Top 5 Natural History Museums in the World

I’ve been fortunate to have visited several natural history museums, where the world’s best fossil treasures are stored safely for all to enjoy. Natural history museums should be a first stop for all new fossil collectors, before embarking on that desert expedition or even splurging on acquiring your own collection. So here’s my own countdown of Top 5 favourite Natural History Museums that I strongly recommend:

NO 5: The Western Australian Museum (Perth)

Australia boasts a range of unique mammalian fossils such as giant sloths and bears. Sydney’s has a good collection of mammal bones and crystals/minerals, but I prefer the museum in Perth due to its stronger focus on dinosaurs and fossils. Interestingly, my favourite exhibit there is a well-preserved body (not fossil) of an extremely rare deepwater ‘Megamouth’ (Megachasma pelagios) shark! Australia’s many flea markets frequently throw up beautiful yet affordable fossils, such as of opalised ammonites or belemites not found elsewhere in the world. Best of all, Perth is close to home, offers a wonderful rest with wine, nature, and long drives, and the occasional beach where you can dig up your own fossil shells!

NO. 4: The Natural History Museum (London)

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Over in London, The Natural Museum has a gorgeous collection of crystals, including famous pieces like the Devonshire Emerald and The Star of South Africa, as well as a dramatic display of many complete dinosaur fossil skeletons. They also feature what is probably the world’s largest collection of complete Plesiosaur fossils (think Lock Ness), as well as the original Archaeopterex fossil, which first established the link between dinosaurs and birds. When in London, don’t forget to drop by the stalls in Covent Garden and Portebello Market for the occasional rare fossil find.

NO. 3: Chicago Field Museum (Chicago)

Across the pond, The University of Chicago pioneered much of the science in paleontology (including carbon dating) and sponsored many fossil digs in the midwest and beyond. Its Field Museum, stocking many of its finds, is a must-see for all serious collectors. It features a very well-stocked collection of interactive dinosaur exhibits, including sabre-teeth tigers and other prehistoric giants. It is mostly a Mecca for all serious collectors because it holds the largest, most complete, and most famous fossil of all time: Sue the T-Rex! When in the area, enjoy the architecture with a boat ride through the city, marvel at the works in the Art Institute, cheer on the Chicago Bulls or soak in the atmosphere at a baseball match at Wrigley’s Field, have a laugh at the comedy clubs, and take a short, pleasant stroll – assuming you’re not visiting the Windy City in winter! – over to the  Sheld Aquarium where you’ll be surprised by a wide assortment of live fauna including whales, dolphins, and *gasp* komodo dragons.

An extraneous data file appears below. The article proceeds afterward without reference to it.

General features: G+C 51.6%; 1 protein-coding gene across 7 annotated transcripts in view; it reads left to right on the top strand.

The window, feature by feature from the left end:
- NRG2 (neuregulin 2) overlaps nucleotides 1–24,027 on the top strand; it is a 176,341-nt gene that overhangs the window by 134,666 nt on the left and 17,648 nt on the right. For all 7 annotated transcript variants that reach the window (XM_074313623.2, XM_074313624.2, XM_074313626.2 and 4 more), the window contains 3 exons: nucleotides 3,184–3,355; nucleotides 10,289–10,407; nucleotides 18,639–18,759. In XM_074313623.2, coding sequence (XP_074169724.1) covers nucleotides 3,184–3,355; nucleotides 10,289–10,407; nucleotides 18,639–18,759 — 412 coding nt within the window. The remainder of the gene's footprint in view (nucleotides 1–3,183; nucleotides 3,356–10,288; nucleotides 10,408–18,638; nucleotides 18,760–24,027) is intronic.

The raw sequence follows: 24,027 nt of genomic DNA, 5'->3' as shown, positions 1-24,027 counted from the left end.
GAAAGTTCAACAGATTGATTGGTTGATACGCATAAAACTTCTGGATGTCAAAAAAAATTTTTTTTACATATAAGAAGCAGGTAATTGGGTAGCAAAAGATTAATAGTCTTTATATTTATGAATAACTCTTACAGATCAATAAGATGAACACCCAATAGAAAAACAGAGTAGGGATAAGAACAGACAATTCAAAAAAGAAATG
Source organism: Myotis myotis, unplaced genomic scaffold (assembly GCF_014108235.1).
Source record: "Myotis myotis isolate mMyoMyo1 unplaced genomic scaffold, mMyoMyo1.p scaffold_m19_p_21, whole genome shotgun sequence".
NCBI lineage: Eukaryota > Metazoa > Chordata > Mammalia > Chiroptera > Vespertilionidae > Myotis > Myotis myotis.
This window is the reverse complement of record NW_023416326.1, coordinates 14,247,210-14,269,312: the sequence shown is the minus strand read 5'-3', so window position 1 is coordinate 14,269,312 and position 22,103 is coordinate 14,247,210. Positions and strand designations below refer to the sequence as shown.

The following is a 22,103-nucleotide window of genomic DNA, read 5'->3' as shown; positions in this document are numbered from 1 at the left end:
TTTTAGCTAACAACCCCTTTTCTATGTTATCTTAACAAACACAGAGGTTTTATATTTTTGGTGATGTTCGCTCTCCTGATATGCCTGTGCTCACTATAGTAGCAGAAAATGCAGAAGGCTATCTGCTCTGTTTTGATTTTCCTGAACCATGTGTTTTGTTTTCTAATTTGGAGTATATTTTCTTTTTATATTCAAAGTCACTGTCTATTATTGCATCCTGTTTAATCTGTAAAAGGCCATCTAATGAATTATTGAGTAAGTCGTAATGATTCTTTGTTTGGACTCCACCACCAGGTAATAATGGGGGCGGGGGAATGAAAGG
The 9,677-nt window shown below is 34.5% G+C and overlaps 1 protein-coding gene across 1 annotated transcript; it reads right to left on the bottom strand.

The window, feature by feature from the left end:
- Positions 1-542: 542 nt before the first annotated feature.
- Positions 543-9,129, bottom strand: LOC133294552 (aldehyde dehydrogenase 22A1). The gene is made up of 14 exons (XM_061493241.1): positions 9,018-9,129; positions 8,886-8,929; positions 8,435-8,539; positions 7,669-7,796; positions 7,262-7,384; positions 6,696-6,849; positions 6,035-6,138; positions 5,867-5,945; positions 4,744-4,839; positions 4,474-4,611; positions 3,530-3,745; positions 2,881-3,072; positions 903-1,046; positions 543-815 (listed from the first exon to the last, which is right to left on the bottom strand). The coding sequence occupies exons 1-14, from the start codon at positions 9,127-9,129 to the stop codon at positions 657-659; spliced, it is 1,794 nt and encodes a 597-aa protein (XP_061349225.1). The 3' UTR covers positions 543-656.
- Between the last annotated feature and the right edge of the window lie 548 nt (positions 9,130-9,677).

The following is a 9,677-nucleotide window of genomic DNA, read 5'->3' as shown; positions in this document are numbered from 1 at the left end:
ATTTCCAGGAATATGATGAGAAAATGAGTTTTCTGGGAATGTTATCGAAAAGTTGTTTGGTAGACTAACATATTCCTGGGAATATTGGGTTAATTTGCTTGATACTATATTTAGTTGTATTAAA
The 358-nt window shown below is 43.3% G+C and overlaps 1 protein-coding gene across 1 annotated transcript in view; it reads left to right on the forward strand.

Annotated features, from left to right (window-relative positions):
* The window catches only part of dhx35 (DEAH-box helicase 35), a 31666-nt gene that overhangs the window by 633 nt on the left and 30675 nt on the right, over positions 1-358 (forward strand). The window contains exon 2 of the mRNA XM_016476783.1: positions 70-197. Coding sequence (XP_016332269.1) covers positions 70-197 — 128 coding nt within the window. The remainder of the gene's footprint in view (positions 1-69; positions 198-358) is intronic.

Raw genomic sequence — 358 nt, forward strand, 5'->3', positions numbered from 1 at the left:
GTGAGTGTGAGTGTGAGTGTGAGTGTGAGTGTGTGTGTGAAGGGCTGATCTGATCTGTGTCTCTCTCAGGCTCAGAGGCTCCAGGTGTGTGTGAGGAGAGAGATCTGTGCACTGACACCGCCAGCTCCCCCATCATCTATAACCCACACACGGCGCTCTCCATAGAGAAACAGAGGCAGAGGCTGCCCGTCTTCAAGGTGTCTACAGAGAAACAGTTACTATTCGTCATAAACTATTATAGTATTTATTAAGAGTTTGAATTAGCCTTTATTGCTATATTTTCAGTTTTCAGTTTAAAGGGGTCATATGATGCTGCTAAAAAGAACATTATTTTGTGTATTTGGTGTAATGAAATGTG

NO 2: The American Museum of Natural History (New York)

Since you’ll probably be passing by New York en route Chicago, make sure you drop by the one and only American Natural History Museum. This is where Night at the Museum was set and you can actually see a T-Rex that looks very similar to the playful one in the movie! It is the classic stop with probably the LARGEST collection of good fossils in the world, and displayed in the most pristine (and accurate) form. By far the most amazing dinosaur specimen I have ever seen is here, an Edmontosaurus annectens dinosaur ‘mummy’ with impressions of its actual skin texture and other soft tissue preserved! I don’t need to encourage you to enjoy a hotdog or a run through Central Park just next to the museum, or a play or shopping at Broadway, but note that there is an amazing natural history collectibles shop in SoHo called The Evolution Store that is certainly worth a visit.

NO. 1: National Museum of Natural Science (Taichung, Taiwan)

I had difficulty even finding a natural history museum in Taiwan (none exists in Taipei!), and only managed to find this drabl-looking museum in Taichung. Looking at its average  – and sometimes incomplete – exhibits of a few Dyrosaurus phosphaticus, Pterosaur, or Triceratops, you’ll be surprised by how this museum came out tops among the other world-class museums above. That is until… you visit its museum shop. This amazing shop and its sister branches nationwide offer by far the widest selection of fossils and casts I have ever come across. Dinosaur eggs, raptors, similodon, pterosaurs, mammoth, triceratops, and yes, even a life-sized T-Rex for sale and at reasonable prices. I went absolutely wild. Here’s a sweet memory of the place that will make every fossil collectors’ dream come true:

Hope you’ll enjoy these places as much as I did!

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About chuyeeming

Just another passionate collector of fossils
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2 Responses to Top 5 Natural History Museums in the World

  1. Javier Cuadros says:

    I wonder if there was a mistake in your stop at London: 1) The museum in the photo is the Victoria and Albert Museum, which does not display fossils; and 2) the actual name of the museum you were after is The Natural History Museum (no ‘British’ in it).

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